Horatio

Horatio
[Photo by Jacquelyn Griffin)

Thursday, April 17, 2014

Go Big or Go Home?

Andrew Sullivan has an ongoing thread about Jo Becker's book Forcing the Thread: Inside the Fight for Marriage Equality, in which he arraigns her for starting the clock on the movement in 2008, and her assertion that "its Rosa Parks was a man you would be forgiven for knowing nothing about, Chad Griffin." Sullivan is rightly outraged that his own years of advocacy, and the work of many other pioneers including Dan Foley and Evan Wolfson are omitted entirely or, in the case of Wolfson:
ludicrously portrayed by Becker as an obstacle to change, a remnant of a previous generation, a man who had led the marriage movement nowhere. This is where the book becomes truly toxic and morally repellent. I’ve been a part of this movement for twenty-five years, either as an activist speaker/writer or as a close observer on this blog for the last decade and a half. What Becker writes about Evan and the movement is unconscionable, ignorant and profoundly wrong. Evan had the courage to create this movement, and empower it with legal rigor and strategy, when it was far, far less popular than it is now. Without him, quite simply, the movement would not exist for Griffin to now outrageously attempt to claim credit for. Yet this book sweeps Wolfson aside as an actual obstacle to progress because he was concerned that the Prop 8 case was a high-risk high-reward legal strategy that would not be the slam-dunk for national marriage equality that Boies and Olson believed it would be.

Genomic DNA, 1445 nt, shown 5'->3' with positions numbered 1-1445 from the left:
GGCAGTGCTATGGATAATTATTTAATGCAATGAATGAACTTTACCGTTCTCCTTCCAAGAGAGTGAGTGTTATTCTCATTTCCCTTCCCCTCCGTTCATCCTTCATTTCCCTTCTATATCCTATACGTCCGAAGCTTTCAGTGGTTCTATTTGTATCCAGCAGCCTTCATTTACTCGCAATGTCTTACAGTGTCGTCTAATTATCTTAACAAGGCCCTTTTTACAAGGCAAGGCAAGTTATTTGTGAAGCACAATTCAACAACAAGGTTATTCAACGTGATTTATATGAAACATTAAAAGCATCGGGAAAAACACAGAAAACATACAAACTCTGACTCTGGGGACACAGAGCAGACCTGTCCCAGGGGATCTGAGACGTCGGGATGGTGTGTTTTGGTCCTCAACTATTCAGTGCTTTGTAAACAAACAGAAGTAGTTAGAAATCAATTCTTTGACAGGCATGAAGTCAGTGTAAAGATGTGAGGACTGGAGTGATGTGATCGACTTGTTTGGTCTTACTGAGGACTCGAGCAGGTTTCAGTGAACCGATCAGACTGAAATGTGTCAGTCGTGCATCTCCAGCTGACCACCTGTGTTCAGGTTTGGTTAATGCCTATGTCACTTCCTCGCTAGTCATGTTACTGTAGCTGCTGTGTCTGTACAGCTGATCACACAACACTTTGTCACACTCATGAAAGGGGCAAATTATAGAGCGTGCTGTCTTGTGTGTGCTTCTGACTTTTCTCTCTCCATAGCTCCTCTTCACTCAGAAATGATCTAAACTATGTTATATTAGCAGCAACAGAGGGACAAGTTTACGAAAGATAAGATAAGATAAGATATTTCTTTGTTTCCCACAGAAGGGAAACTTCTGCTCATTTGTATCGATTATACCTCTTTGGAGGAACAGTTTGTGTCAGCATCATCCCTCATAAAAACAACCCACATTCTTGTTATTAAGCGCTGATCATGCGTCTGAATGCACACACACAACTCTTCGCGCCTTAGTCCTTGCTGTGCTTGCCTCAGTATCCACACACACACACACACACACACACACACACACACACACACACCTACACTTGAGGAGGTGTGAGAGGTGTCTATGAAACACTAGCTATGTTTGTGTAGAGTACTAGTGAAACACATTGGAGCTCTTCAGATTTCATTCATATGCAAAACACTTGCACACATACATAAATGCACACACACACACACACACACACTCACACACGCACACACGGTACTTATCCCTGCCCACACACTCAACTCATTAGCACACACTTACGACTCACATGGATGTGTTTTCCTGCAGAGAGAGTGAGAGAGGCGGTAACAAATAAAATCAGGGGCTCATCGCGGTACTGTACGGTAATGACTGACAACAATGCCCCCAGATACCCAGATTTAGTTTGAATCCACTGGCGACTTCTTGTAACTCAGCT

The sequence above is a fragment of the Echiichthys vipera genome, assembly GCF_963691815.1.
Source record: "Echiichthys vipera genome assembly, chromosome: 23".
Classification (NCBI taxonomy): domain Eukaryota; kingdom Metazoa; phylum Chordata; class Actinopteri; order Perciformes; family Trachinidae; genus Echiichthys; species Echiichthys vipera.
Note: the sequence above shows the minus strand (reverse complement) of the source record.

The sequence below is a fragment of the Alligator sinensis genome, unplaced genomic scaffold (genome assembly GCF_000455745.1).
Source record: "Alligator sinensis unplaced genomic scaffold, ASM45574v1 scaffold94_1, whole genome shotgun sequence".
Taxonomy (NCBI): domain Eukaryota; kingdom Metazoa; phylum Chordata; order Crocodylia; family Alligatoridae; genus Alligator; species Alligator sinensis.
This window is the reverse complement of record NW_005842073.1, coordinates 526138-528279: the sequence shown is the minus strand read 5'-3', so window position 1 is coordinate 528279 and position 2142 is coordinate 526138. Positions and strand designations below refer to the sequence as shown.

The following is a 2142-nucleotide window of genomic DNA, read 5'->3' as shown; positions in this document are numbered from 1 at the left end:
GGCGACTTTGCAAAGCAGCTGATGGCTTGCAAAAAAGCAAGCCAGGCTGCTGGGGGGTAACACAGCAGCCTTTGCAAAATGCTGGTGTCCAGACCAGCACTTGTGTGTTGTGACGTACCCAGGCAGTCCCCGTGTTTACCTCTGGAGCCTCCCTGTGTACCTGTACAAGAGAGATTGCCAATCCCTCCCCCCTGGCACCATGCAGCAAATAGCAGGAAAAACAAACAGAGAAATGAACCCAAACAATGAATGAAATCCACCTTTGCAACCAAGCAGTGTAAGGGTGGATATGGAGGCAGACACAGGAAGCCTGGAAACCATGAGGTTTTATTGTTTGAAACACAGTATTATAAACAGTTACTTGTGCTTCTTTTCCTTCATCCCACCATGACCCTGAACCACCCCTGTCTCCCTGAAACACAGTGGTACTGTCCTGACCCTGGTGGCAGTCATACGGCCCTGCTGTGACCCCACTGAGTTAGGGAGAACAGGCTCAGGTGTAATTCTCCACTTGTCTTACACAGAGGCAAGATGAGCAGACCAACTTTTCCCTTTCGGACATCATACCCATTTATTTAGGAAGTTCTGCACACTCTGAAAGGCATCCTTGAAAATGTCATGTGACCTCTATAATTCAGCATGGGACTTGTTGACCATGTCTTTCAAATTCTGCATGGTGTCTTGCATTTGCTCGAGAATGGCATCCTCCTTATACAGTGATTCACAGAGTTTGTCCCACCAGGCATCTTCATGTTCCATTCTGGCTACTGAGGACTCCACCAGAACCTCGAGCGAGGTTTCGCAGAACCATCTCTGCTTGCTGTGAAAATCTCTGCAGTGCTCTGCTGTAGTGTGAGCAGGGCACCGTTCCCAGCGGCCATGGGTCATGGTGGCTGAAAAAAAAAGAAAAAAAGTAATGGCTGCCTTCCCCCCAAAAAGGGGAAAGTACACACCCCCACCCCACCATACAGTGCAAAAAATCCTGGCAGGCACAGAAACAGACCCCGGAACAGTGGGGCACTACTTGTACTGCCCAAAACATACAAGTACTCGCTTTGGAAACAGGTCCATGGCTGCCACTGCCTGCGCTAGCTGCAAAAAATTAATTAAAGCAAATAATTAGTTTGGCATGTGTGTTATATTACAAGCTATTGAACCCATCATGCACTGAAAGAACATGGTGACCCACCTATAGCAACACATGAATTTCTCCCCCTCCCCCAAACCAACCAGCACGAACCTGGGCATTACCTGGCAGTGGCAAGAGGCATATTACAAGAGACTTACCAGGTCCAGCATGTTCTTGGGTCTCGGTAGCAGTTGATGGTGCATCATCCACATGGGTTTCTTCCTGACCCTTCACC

Now, that view of Wolfson's qualms about the Supreme Court challenge possibly leading to a rout is only tenable in hindsight--yes, it it worked out. I mean it really worked out. But that doesn't make Wolfson's qualms foolish before the event.

Beside the fact that you had a core of conservatives on the Court who had expressed themselves as hostile to same-sex relationships being accorded constitutional protection, and a swing vote in Justice Kennendy, who had in event years started to swing more to the right than to the left (politically speaking), you had the fact that the Roberts Court has shown itself to be startling in its contempt for precedent and willing to decide cases on issues not reached by the lower courts or raised by the parties. It has been internally inconsistent in its logic, and at times nakedly political. Wolfson cannot really be faulted for fearing an all-or-nothing battle before a bench so unreliable, and so ideologically driven and fractured.

David Boies and Ted Olson pulled it off; they drew to an inside straight, and they deserve a great deal of credit for it. That doesn't mean that those who feared the risk were obstructionist; they were rightly concerned about a Court, a plurality of which was previously hostile to GLBT rights, that has given itself a "roving commission" to do as it sees fit.

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